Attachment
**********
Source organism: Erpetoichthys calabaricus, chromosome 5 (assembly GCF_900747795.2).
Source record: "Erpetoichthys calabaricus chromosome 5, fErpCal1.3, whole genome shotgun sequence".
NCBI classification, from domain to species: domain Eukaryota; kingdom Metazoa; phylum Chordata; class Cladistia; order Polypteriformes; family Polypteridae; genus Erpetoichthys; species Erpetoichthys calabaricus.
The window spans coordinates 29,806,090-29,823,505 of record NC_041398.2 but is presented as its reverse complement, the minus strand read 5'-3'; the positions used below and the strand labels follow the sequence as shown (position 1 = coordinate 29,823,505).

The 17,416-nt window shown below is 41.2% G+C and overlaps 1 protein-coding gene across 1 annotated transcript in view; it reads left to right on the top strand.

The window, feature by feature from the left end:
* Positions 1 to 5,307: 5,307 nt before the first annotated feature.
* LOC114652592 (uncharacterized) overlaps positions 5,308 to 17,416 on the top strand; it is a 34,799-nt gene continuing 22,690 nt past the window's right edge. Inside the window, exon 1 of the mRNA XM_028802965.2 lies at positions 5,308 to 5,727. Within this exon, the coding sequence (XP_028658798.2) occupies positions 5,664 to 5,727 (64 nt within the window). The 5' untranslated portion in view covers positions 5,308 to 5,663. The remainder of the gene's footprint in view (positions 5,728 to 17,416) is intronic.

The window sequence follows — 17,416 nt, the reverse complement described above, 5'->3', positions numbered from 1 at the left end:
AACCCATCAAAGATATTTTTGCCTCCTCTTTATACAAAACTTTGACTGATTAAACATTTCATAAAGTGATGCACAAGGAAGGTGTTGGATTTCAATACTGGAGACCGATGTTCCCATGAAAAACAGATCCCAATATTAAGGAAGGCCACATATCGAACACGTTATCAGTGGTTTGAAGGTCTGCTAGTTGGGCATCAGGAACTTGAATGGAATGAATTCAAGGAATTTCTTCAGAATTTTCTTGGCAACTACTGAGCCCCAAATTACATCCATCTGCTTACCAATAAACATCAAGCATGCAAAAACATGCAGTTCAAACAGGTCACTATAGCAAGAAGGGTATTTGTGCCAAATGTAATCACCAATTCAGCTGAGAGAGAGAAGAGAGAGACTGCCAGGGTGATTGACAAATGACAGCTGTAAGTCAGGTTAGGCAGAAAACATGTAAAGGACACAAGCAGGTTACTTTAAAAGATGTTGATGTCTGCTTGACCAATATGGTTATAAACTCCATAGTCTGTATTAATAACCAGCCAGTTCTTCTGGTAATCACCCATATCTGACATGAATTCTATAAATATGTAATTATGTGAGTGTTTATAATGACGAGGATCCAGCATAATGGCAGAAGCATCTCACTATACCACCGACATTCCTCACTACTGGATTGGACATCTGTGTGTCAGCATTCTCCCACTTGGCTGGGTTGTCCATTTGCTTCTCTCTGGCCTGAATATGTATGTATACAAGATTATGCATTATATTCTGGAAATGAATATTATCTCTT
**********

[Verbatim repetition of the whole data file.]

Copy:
Source organism: Erpetoichthys calabaricus, chromosome 5 (assembly GCF_900747795.2).
Source record: "Erpetoichthys calabaricus chromosome 5, fErpCal1.3, whole genome shotgun sequence".
NCBI classification, from domain to species: domain Eukaryota; kingdom Metazoa; phylum Chordata; class Cladistia; order Polypteriformes; family Polypteridae; genus Erpetoichthys; species Erpetoichthys calabaricus.
The window spans coordinates 29,806,090-29,823,505 of record NC_041398.2 but is presented as its reverse complement, the minus strand read 5'-3'; the positions used below and the strand labels follow the sequence as shown (position 1 = coordinate 29,823,505).

The 17,416-nt window shown below is 41.2% G+C and overlaps 1 protein-coding gene across 1 annotated transcript in view; it reads left to right on the top strand.

The window, feature by feature from the left end:
* Positions 1 to 5,307: 5,307 nt before the first annotated feature.
* LOC114652592 (uncharacterized) overlaps positions 5,308 to 17,416 on the top strand; it is a 34,799-nt gene continuing 22,690 nt past the window's right edge. Inside the window, exon 1 of the mRNA XM_028802965.2 lies at positions 5,308 to 5,727. Within this exon, the coding sequence (XP_028658798.2) occupies positions 5,664 to 5,727 (64 nt within the window). The 5' untranslated portion in view covers positions 5,308 to 5,663. The remainder of the gene's footprint in view (positions 5,728 to 17,416) is intronic.

The window sequence follows — 17,416 nt, the reverse complement described above, 5'->3', positions numbered from 1 at the left end:
AACCCATCAAAGATATTTTTGCCTCCTCTTTATACAAAACTTTGACTGATTAAACATTTCATAAAGTGATGCACAAGGAAGGTGTTGGATTTCAATACTGGAGACCGATGTTCCCATGAAAAACAGATCCCAATATTAAGGAAGGCCACATATCGAACACGTTATCAGTGGTTTGAAGGTCTGCTAGTTGGGCATCAGGAACTTGAATGGAATGAATTCAAGGAATTTCTTCAGAATTTTCTTGGCAACTACTGAGCCCCAAATTACATCCATCTGCTTACCAATAAACATCAAGCATGCAAAAACATGCAGTTCAAACAGGTCACTATAGCAAGAAGGGTATTTGTGCCAAATGTAATCACCAATTCAGCTGAGAGAGAGAAGAGAGAGACTGCCAGGGTGATTGACAAATGACAGCTGTAAGTCAGGTTAGGCAGAAAACATGTAAAGGACACAAGCAGGTTACTTTAAAAGATGTTGATGTCTGCTTGACCAATATGGTTATAAACTCCATAGTCTGTATTAATAACCAGCCAGTTCTTCTGGTAATCACCCATATCTGACATGAATTCTATAAATATGTAATTATGTGAGTGTTTATAATGACGAGGATCCAGCATAATGGCAGAAGCATCTCACTATACCACCGACATTCCTCACTACTGGATTGGACATCTGTGTGTCAGCATTCTCCCACTTGGCTGGGTTGTCCATTTGCTTCTCTCTGGCCTGAATATGTATGTATACAAGATTATGCATTATATTCTGGAAATGAATATTATCTCTT